Prue Loney/IWMI.

FAO launches new training handbook for farmer field schools

Many farmers in developing countries grow crops, especially vegetables, in urban and peri-urban environments using this wastewater, raw or diluted, to irrigate their crops. Such wastewater is often heavily contaminated with disease-causing organisms and chemical agents that can seriously harm the health of the farmers, the traders who handle crops and the people who consume them.

It is therefore very important for urban and peri-urban vegetable farmers to be aware of the health-risks associated with using wastewater for their irrigating crops and to know how to use wastewater safely at farm level to reduce those health risks.Using safe irrigation methods is essential when using wastewater for irrigation, but this needs to be complemented with other practices from farm to fork to ensure the safety of others involved in the value chain.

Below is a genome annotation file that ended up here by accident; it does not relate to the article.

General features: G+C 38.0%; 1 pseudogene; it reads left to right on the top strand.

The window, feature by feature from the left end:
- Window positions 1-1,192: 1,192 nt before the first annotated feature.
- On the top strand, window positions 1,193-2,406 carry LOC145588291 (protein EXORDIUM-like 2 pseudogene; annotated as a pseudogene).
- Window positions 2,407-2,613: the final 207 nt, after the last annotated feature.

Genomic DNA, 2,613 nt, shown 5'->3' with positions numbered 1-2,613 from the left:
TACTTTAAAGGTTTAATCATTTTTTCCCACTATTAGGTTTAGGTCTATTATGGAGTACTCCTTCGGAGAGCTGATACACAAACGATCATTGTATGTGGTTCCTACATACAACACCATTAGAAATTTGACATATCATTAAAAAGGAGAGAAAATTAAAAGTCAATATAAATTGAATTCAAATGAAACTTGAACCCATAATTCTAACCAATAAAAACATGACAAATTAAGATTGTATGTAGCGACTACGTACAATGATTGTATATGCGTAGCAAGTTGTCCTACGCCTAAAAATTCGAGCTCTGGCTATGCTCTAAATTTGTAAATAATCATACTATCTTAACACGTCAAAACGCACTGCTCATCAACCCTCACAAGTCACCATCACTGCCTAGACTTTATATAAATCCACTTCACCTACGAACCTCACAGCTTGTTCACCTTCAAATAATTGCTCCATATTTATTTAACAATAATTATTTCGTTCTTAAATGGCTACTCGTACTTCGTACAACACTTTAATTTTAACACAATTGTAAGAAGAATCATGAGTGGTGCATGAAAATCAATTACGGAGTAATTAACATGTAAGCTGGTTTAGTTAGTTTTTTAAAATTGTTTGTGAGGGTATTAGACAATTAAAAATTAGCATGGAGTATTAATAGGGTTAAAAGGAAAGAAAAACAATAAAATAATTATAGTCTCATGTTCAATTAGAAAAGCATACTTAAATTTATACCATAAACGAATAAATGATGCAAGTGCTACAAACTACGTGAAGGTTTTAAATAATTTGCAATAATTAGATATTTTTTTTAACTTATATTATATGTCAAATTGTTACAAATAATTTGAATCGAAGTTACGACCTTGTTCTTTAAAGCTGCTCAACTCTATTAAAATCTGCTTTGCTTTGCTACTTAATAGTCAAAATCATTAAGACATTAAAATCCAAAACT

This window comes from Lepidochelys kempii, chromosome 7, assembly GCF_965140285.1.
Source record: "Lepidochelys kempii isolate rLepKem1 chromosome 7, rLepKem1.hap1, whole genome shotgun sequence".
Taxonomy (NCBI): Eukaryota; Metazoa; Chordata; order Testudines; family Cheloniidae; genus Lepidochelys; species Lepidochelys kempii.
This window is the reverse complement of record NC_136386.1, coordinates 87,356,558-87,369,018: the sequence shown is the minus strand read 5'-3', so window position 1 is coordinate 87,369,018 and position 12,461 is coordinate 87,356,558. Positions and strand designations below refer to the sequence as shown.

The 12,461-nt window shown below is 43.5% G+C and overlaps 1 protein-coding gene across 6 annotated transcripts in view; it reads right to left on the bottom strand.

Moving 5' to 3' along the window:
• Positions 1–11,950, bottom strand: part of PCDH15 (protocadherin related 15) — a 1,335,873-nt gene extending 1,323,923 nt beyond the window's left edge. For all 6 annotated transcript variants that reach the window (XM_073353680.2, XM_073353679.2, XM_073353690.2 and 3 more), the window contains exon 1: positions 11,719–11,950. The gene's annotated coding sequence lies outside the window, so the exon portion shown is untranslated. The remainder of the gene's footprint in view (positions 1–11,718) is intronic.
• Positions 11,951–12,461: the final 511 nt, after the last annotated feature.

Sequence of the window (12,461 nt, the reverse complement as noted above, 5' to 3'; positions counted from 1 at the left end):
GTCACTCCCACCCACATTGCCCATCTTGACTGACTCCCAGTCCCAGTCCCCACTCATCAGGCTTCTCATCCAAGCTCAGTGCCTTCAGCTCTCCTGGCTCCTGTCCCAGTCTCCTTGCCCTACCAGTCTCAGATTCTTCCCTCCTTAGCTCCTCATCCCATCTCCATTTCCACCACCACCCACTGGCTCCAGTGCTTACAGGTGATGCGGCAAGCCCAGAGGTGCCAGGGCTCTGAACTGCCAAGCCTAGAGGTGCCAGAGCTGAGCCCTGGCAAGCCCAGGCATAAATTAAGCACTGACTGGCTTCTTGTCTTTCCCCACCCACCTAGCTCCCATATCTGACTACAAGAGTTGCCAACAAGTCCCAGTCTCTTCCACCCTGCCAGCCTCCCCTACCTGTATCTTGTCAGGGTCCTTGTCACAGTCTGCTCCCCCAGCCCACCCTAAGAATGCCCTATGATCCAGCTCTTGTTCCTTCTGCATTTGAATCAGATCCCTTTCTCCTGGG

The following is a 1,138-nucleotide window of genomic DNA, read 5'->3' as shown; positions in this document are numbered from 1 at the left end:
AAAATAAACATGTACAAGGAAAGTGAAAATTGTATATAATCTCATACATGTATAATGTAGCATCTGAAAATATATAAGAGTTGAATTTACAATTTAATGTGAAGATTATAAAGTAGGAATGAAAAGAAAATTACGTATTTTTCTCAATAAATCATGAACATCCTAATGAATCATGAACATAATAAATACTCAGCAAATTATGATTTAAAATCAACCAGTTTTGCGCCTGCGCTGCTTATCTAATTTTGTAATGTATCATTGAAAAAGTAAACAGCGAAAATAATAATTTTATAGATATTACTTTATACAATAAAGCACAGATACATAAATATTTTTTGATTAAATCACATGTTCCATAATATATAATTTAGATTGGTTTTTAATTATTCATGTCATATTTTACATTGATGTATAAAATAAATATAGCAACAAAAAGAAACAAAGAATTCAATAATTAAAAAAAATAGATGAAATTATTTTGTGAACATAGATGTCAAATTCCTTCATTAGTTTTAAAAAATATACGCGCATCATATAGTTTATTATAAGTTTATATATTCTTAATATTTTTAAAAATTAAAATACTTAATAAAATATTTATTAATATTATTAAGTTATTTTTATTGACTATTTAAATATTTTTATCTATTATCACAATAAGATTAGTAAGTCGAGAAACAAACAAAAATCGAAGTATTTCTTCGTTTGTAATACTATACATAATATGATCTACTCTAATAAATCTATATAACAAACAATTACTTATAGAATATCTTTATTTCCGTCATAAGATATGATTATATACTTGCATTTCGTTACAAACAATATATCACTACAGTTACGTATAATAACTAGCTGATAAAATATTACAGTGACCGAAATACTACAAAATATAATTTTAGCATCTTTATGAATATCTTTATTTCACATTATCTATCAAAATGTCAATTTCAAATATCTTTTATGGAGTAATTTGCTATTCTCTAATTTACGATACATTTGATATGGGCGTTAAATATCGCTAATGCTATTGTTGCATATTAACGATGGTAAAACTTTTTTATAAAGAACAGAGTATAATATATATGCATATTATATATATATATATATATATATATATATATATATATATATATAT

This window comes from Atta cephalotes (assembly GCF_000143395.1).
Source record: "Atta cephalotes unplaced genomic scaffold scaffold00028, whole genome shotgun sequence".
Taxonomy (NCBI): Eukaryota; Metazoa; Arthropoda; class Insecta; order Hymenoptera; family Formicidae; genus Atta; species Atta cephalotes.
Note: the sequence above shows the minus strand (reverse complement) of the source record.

This training handbook, published by the Food and Agriculture Organization of the United Nations (FAO) is a field guide for training urban and peri-urban vegetable farmers in safe practices when using wastewater in vegetable production.

The best practices described in this handbook were designed and field-tested as part of a Challenge Program on Water and Food Phase 1 project under the coordination of the Kwame Nkrumah University of Science and Technology (KNUST) and the International Water Management Institute (IWMI).

Download the handbook.